The future of Hong Kong: “High Land Price” Policy28 October, 2010, 8:48. Posted by Zarathustra
Tags: Economy, Hong Kong, Politics, Real Estate, Society
“High Land Price” Policy is part of the explanations of why Hong Kong Property Prices are among the most expensive in the world. High real estate prices are good as far as government revenue is concerned, but is it killing Hong Kong in some unintended ways?
It is really a bit of a myth to say that Hong Kong is small, because we can see only a small proportion of land which has been developed in the satellite. Of course, much of the undeveloped land are hills and rock which are not quite developable, but at least we know that “Hong Kong is small” is quite a bit of a myth. Also, urban development of Hong Kong has been very concentrated on the north side of Hong Kong Island and the Kowloon Peninsula, thus giving this illusion of very limited overall land supply even though there are still much land resources located in North New Territories.
Besides such a geographical disadvantage that limits land supply, the restricted housing supply has another deep root which was in place almost 3 decades ago. In 1984, the United Kingdom of Great Britain and Northern Ireland and the People’s Republic of China signed the Sino-British Joint Declaration, in which the British government agreed to return the sovereignty of Hong Kong back to China. In the Annex III of the declaration, it limited land sales (more formally, land leases grant) by the British-Hong Kong government to 50 hectares per year until 1997, presumably because the Chinese government feared that the British-Hong Kong government would grant all the land leases so that the Chinese-Hong Kong government after 1997 will be left with nothing. The limit was not really strictly follow, as far as I understand, but it nevertheless limited the land supply for the next decade. Hong Kong property prices have never been cheap, and the 50 hectares limits further fuelled property prices for all those years after the declaration was signed. The high land prices have allow the Hong Kong government to have the luxury of setting low tax rates, , the land policy is essentially a “high land price” policy as we know it.
Real estate tycoons were some of the main beneficiaries of this policy. The rise of Li Ka-Shing as a property tycoon, for instance, began when the 1967 riot damaged the confidence. He bought properties at knockdown prices, and as the riot ended, he made a quick buck continued his meteoric rise as the riches man of the city. The “high land price” policy, which limit supply of land, helped businessmen doing property businesses get rich. As the economy grew and population increased, there was only one way for Hong Kong property prices: UP.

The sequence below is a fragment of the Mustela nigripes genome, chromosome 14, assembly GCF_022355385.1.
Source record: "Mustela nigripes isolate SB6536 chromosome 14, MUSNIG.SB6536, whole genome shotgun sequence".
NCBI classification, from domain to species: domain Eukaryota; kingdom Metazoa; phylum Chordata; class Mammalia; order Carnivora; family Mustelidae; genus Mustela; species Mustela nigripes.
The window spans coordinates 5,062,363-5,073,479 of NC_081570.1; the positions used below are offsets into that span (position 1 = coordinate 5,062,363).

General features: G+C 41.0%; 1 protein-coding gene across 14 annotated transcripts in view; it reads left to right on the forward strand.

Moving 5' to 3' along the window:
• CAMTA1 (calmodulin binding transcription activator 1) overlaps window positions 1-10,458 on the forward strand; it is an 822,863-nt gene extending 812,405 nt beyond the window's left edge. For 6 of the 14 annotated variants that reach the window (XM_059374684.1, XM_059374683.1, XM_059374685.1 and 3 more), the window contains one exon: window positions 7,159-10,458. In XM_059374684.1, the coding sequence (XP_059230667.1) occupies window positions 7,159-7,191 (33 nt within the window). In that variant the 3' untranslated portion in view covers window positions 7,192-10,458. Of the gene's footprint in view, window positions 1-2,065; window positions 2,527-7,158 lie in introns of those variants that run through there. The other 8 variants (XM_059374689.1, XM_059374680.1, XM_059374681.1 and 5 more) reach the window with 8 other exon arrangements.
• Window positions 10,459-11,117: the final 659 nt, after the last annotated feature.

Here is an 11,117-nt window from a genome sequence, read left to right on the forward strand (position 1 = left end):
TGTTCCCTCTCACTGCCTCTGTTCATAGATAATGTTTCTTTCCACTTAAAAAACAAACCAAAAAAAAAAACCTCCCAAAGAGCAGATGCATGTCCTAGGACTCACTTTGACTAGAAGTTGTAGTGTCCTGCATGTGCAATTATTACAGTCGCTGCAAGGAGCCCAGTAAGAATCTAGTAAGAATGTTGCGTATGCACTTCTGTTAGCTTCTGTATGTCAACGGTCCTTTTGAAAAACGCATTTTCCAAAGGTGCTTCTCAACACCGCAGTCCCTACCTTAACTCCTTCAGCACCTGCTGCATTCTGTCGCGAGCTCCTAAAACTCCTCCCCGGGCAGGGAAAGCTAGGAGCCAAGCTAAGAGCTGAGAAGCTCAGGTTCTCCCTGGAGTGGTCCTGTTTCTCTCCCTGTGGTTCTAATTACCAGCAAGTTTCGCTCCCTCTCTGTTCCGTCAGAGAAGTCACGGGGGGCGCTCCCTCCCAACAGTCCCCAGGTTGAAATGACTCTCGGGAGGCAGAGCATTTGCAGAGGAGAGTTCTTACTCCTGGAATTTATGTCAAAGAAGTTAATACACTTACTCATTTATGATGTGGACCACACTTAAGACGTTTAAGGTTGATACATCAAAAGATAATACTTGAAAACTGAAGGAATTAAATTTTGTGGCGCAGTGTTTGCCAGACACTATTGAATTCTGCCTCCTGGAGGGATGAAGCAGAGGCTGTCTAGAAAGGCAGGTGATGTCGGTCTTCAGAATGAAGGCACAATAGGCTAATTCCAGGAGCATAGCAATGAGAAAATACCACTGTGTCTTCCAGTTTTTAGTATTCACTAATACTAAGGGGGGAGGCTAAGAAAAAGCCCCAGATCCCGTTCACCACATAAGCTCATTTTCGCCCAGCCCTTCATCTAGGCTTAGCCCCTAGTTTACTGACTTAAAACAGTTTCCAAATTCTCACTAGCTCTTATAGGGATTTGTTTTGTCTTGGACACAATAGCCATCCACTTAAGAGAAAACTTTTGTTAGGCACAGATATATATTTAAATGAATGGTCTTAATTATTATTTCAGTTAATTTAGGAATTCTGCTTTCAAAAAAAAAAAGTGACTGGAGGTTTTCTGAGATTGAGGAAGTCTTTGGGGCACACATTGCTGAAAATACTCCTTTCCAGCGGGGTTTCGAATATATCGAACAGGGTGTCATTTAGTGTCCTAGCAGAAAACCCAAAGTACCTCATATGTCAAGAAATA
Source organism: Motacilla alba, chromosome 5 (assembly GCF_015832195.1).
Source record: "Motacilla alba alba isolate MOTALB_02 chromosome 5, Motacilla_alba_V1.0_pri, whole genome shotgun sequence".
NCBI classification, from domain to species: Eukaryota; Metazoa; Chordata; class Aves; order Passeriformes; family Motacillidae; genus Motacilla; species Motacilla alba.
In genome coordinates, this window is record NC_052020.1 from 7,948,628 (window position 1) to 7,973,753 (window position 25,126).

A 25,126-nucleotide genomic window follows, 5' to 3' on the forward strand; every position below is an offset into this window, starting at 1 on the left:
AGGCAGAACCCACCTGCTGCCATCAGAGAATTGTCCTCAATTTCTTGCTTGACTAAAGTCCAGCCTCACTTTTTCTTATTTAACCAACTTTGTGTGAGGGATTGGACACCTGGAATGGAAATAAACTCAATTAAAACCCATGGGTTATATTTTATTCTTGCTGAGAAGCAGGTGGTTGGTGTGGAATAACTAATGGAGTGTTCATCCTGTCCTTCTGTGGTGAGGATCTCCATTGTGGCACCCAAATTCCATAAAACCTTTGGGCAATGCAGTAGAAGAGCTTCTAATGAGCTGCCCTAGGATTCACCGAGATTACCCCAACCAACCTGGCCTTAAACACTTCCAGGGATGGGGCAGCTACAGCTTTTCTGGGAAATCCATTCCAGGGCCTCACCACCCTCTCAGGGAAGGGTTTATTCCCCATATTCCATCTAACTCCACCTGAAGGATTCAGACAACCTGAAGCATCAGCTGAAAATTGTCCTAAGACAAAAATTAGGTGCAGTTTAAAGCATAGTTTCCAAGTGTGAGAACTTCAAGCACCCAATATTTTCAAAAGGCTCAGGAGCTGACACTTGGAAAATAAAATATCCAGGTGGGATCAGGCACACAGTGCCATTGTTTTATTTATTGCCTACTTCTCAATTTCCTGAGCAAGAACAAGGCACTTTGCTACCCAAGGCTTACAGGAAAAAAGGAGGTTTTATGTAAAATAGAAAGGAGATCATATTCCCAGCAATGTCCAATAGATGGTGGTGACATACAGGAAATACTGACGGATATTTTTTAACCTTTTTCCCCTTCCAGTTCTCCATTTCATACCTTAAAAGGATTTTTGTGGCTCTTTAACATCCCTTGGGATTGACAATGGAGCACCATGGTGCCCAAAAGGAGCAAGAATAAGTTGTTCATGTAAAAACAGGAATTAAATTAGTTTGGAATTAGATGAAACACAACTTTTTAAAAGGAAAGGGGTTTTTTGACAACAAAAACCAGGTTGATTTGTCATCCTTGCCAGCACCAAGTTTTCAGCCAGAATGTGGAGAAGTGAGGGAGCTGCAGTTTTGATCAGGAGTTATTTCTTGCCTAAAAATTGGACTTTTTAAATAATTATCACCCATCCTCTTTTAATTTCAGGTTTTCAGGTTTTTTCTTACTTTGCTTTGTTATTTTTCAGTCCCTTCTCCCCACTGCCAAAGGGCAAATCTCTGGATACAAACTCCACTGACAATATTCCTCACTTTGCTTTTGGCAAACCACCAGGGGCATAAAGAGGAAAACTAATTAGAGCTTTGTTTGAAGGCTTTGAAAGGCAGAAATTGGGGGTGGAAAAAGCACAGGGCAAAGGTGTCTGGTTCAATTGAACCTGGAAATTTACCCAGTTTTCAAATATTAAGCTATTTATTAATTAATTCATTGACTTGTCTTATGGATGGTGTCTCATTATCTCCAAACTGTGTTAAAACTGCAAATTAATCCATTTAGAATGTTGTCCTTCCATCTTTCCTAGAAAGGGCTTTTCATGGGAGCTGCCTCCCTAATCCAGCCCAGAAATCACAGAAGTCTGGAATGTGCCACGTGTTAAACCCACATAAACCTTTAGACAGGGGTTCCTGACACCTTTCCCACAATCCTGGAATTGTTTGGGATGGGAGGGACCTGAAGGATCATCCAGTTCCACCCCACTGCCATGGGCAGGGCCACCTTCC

Besides Hong Kong property developers, middle-class people who saved enough and bought properties in the 1980s should have all become quite wealthy now. In fact, one of the problems of this “high land price” policy is that speculating or investing in the Hong Kong property market might be better off than working hard. In fact, you would not think that you are working if you are speculating in the real estate market, but you dread going to work early in the morning. The side effect of “high land price” policy is that it encourages people to speculate rather “doing real work”, so to speak, because, at least if done correctly, you can earn a quick buck in Hong Kong real estate market without the feeling of working, while starting up a business is risky and difficult, especially in Hong Kong where you can hardly find a cheap place for a business which is in its start-up phase and hardly making any money.
Now, buying and selling properties to each other at an ever rising prices are only creating some paper gains, not genuine productive activities, and it does not create wealth for the society at large even the winners in these properties speculating games can become really rich (while losers will lose everything). Money should be channelled to businesses with growth potential which innovate and produce products and services, not to people to fund their speculation on property prices. Unfortunately, this seems to be what we have been seeing over the history of Hong Kong real estate market.
So why not change it? Because it is difficult, if not impossible, to change all at once. It is another myth in the history of Hong Kong real estate is that the “85,000” policy by Tung Chee-hwa caused the epic decline of home prices after 1997. The reality is that the housing bubble was too large in 1997, and it was destined to pop. The great supply as a result of the “85,000” policy was responsible for the prolonged depression of home prices in the subsequent 6 years, but not the cause of the bursting of bubble.
No matter which theories you agree regarding why home prices dropped 70% in Hong Kong, for the purpose of the current discussion, the message is clear enough: “high land price” policy is not good, but declining home prices have an immediate effect on Hong Kong economy. That is the precise reason why the current Hong Kong government led by Donald Tsang has been so weak in handling the public opinions on high home prices. It is easy to say that the “high land price” policy is bad, but once this policy as been in place, it is not easy for the government to revert.
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